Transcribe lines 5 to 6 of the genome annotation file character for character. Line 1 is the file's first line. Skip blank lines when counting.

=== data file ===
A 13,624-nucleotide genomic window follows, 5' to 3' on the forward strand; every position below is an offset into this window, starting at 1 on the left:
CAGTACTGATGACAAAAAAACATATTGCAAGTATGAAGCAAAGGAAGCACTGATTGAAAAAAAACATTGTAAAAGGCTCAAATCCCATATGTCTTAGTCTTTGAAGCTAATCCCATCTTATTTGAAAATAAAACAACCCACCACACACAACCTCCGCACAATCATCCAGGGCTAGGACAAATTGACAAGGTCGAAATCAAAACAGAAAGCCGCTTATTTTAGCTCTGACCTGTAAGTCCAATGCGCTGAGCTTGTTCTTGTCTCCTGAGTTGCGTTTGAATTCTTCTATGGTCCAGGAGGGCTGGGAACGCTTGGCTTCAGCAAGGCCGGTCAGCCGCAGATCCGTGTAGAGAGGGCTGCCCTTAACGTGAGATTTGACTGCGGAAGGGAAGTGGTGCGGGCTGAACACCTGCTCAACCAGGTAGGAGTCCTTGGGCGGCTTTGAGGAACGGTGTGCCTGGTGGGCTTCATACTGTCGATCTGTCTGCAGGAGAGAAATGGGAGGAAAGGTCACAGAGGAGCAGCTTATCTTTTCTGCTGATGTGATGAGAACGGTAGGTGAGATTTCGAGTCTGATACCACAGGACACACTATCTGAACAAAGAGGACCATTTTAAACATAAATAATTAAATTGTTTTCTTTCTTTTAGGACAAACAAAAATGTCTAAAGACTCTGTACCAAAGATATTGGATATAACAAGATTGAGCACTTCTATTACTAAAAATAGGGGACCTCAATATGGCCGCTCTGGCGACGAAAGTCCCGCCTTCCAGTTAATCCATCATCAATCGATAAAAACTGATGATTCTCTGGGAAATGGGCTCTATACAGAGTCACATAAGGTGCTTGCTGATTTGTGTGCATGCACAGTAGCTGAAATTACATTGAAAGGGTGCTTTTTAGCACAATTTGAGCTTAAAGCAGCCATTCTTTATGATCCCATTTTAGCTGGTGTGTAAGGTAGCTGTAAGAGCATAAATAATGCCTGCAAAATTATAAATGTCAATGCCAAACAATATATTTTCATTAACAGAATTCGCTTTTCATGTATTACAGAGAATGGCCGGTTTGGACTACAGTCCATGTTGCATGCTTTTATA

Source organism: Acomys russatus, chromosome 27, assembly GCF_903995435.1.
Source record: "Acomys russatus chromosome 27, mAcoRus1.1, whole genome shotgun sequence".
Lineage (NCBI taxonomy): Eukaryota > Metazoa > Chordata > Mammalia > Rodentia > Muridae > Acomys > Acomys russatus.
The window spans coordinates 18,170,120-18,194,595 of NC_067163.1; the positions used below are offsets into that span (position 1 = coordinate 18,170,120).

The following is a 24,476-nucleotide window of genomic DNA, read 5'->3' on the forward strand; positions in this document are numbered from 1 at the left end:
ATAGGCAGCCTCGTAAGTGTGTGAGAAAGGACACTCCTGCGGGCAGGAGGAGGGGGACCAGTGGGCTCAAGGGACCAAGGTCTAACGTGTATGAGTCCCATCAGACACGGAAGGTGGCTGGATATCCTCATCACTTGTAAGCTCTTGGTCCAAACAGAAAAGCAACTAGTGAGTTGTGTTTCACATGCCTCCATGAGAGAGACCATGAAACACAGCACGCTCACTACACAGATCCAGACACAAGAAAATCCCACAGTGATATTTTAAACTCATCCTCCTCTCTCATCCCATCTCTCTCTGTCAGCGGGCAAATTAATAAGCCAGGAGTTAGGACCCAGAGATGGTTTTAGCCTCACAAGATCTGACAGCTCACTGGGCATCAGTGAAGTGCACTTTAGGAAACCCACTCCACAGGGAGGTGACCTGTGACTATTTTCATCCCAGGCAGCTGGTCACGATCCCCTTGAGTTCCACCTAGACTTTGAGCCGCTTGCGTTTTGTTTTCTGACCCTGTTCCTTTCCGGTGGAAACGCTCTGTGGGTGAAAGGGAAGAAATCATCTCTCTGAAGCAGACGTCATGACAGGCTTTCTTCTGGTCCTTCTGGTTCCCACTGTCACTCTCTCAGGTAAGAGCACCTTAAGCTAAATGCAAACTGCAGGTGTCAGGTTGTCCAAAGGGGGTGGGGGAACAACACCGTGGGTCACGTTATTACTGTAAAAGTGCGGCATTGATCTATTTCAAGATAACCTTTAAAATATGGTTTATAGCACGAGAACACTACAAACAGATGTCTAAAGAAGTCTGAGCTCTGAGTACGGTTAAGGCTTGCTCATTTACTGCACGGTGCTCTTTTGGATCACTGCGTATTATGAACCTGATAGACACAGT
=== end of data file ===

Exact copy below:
Lineage (NCBI taxonomy): Eukaryota > Metazoa > Chordata > Mammalia > Rodentia > Muridae > Acomys > Acomys russatus.
The window spans coordinates 18,170,120-18,194,595 of NC_067163.1; the positions used below are offsets into that span (position 1 = coordinate 18,170,120).